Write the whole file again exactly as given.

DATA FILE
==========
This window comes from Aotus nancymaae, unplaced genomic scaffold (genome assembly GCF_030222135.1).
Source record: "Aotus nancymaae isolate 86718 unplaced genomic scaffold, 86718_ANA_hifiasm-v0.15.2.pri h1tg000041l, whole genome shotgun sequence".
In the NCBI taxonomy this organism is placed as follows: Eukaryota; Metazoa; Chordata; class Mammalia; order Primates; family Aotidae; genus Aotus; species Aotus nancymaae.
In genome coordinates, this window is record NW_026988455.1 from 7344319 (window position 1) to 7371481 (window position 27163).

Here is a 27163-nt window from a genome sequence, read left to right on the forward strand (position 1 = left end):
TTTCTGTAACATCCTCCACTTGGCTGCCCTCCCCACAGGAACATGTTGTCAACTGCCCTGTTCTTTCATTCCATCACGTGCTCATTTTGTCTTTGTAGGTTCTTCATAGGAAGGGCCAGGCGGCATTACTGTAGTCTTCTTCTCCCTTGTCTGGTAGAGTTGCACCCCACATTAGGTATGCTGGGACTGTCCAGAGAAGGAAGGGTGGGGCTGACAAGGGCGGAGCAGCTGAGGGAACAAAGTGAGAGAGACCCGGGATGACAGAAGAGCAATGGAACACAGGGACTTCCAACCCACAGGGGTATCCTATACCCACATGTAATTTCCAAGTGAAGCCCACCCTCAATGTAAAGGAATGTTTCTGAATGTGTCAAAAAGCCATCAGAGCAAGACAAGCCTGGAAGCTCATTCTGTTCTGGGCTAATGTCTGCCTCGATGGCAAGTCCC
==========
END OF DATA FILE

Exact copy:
This window comes from Aotus nancymaae, unplaced genomic scaffold (genome assembly GCF_030222135.1).
Source record: "Aotus nancymaae isolate 86718 unplaced genomic scaffold, 86718_ANA_hifiasm-v0.15.2.pri h1tg000041l, whole genome shotgun sequence".
In the NCBI taxonomy this organism is placed as follows: Eukaryota; Metazoa; Chordata; class Mammalia; order Primates; family Aotidae; genus Aotus; species Aotus nancymaae.
In genome coordinates, this window is record NW_026988455.1 from 7344319 (window position 1) to 7371481 (window position 27163).

Here is a 27163-nt window from a genome sequence, read left to right on the forward strand (position 1 = left end):
TTTCTGTAACATCCTCCACTTGGCTGCCCTCCCCACAGGAACATGTTGTCAACTGCCCTGTTCTTTCATTCCATCACGTGCTCATTTTGTCTTTGTAGGTTCTTCATAGGAAGGGCCAGGCGGCATTACTGTAGTCTTCTTCTCCCTTGTCTGGTAGAGTTGCACCCCACATTAGGTATGCTGGGACTGTCCAGAGAAGGAAGGGTGGGGCTGACAAGGGCGGAGCAGCTGAGGGAACAAAGTGAGAGAGACCCGGGATGACAGAAGAGCAATGGAACACAGGGACTTCCAACCCACAGGGGTATCCTATACCCACATGTAATTTCCAAGTGAAGCCCACCCTCAATGTAAAGGAATGTTTCTGAATGTGTCAAAAAGCCATCAGAGCAAGACAAGCCTGGAAGCTCATTCTGTTCTGGGCTAATGTCTGCCTCGATGGCAAGTCCC